[ipv6hackers] thc-ipv6 v3.0, IPv6 complexity and evasions

Marc Heuse mh at mh-sec.de
Tue Oct 20 08:54:22 CEST 2015

Hi Fernando,

On 20.10.2015 02:37, Fernando Gont wrote:
> I'd argue that for most of the traffic that you employ for evasion, the
> right thing to do is to dropped. (Yep, I agree that dropping fragments
> is not nice).

yes and no.
In IDS evasion you have three basic types:
1. sending duplicate packets with different content and a hop limit - 1
2. fragmentation wizardry
3. extension header stacking (this one is IPv6 only)
- and a mix of these.

a stateful inspection firewall *should* always filter all packets. in
reality it depends on the vendor if they do or don't.

#1 would pass a static filter, and no router would drop these kinds of
#2 some of the examples I use for bypass are legit packets - basically
the IDS is doing the basic things wrong. no firewall can do something
there. but otherwise: yes, a firewall should drop when multi
fragmentation layers or overlapping/resending fragments is present.
#3 again, some firewalls filter, some dont. with the snort example, you
just put 9 destination EH there with their minimum size and then your
payload. No firewall I know filters this unless you configure it to, and
it is an RFC legal packet, but Snort will not see the attack itself but
just yell "uhhhh too many headers here".

>>> * Slide #13
>>> What do you mean by "splitting connections"?
>> you send from 2001::1 to the server, the server sends the reply packets
>> to 2001:2. Pretty simple, but fucks up the flow analysis.
>> The tool does just this basic implementation for TCP as a POC. you could
>> do that for all protocols, to/from random addresses from the client (and
>> server), fragment packets, etc.
> Are you using MTCP or what? Because the remote TCP will obviously repond
> to the Source Address in the SYN packet.

on both sides of the connection you run a little user space tool hooked
to ip6tables NF_QUEUES that sets the address. on the client side on the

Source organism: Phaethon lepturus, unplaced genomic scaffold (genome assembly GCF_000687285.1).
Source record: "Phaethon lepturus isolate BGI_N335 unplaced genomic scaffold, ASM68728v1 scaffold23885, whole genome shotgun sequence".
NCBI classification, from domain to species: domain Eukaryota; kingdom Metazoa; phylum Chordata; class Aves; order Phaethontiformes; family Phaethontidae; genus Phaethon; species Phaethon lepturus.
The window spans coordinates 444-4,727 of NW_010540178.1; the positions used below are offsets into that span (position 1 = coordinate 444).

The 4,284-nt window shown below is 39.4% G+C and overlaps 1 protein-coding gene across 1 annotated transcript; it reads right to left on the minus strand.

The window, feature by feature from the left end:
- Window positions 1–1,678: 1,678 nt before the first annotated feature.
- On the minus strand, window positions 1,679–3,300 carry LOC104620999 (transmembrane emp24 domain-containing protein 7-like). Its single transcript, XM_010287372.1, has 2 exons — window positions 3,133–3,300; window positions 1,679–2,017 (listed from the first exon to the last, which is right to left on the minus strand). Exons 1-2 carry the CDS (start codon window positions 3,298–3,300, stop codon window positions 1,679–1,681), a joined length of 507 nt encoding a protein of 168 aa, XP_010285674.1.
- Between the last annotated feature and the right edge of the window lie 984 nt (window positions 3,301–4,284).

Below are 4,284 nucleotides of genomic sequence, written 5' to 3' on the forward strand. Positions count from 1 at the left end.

destination of incoming packets, on the server side on the destination
of outgoing packets.
and recalc the checksum afterwards.

>>> You say "Resending fragments with different data:
>>> last received is used". But you previously said that Windows doesn't
>>> allow overlaping fragments, so... what would "Resending fragments with
>>> different data" actually mean?
>> exactly that. it is the exact same fragment part that is sent first with
>> fake data then with real data, and the last packet (so here the real
>> data) is processed.
>> it seems that windows interprets them as a resend and surprisingly takes
>> the newer data, as - how I implemented this test case - they do not overlap.
> But... then they are not dropping overlapping fragment but they *do*
> allow overlapping fragments.

in their book it seems not to be a case of overlapping, but a resend.
write them an email and complain :)

>>> * Slide #39
>>> You say that draft-ietf-6man-oversized-header-chain-09 (now RFC7112!) is
>>> incomplete. What, specifically, are you thinking of? (prohibition of
>>> overlapping fragments is in a different RFC).
>> the draft (or now RFC) is great.
>> incomplete in so far, as in my opinion there has to be a MUST on the
>> order of EHs, and how often each EH is allowed to be present (all just
>> one except for DST EH two).
> Well, those are two different issues.

of course but still this is what is needed if we dont want to scrap EHs

sorry that I also focus on solving things. I know this is unusual for me
as I usually solely concentrate on breaking stuff :p


Marc Heuse

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